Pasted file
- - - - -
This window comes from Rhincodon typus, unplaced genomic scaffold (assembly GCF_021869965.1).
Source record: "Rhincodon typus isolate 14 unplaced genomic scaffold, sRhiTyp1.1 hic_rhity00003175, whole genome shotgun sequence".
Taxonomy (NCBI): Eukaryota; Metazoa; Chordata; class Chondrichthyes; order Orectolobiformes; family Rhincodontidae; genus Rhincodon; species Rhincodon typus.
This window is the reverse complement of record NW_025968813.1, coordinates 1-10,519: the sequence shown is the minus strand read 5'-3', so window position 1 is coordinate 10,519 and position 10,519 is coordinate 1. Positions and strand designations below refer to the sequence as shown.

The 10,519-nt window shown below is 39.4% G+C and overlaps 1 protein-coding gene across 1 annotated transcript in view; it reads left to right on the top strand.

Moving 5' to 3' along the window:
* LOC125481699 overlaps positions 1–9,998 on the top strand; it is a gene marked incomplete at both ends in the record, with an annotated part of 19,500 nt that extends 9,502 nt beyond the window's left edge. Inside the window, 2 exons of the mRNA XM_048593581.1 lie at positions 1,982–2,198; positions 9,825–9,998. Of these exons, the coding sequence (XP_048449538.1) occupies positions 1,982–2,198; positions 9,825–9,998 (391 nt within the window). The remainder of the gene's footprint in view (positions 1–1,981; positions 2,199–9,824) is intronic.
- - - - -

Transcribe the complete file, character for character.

This window comes from Rhincodon typus, unplaced genomic scaffold (assembly GCF_021869965.1).
Source record: "Rhincodon typus isolate 14 unplaced genomic scaffold, sRhiTyp1.1 hic_rhity00003175, whole genome shotgun sequence".
Taxonomy (NCBI): Eukaryota; Metazoa; Chordata; class Chondrichthyes; order Orectolobiformes; family Rhincodontidae; genus Rhincodon; species Rhincodon typus.
This window is the reverse complement of record NW_025968813.1, coordinates 1-10,519: the sequence shown is the minus strand read 5'-3', so window position 1 is coordinate 10,519 and position 10,519 is coordinate 1. Positions and strand designations below refer to the sequence as shown.

The 10,519-nt window shown below is 39.4% G+C and overlaps 1 protein-coding gene across 1 annotated transcript in view; it reads left to right on the top strand.

Moving 5' to 3' along the window:
* LOC125481699 overlaps positions 1–9,998 on the top strand; it is a gene marked incomplete at both ends in the record, with an annotated part of 19,500 nt that extends 9,502 nt beyond the window's left edge. Inside the window, 2 exons of the mRNA XM_048593581.1 lie at positions 1,982–2,198; positions 9,825–9,998. Of these exons, the coding sequence (XP_048449538.1) occupies positions 1,982–2,198; positions 9,825–9,998 (391 nt within the window). The remainder of the gene's footprint in view (positions 1–1,981; positions 2,199–9,824) is intronic.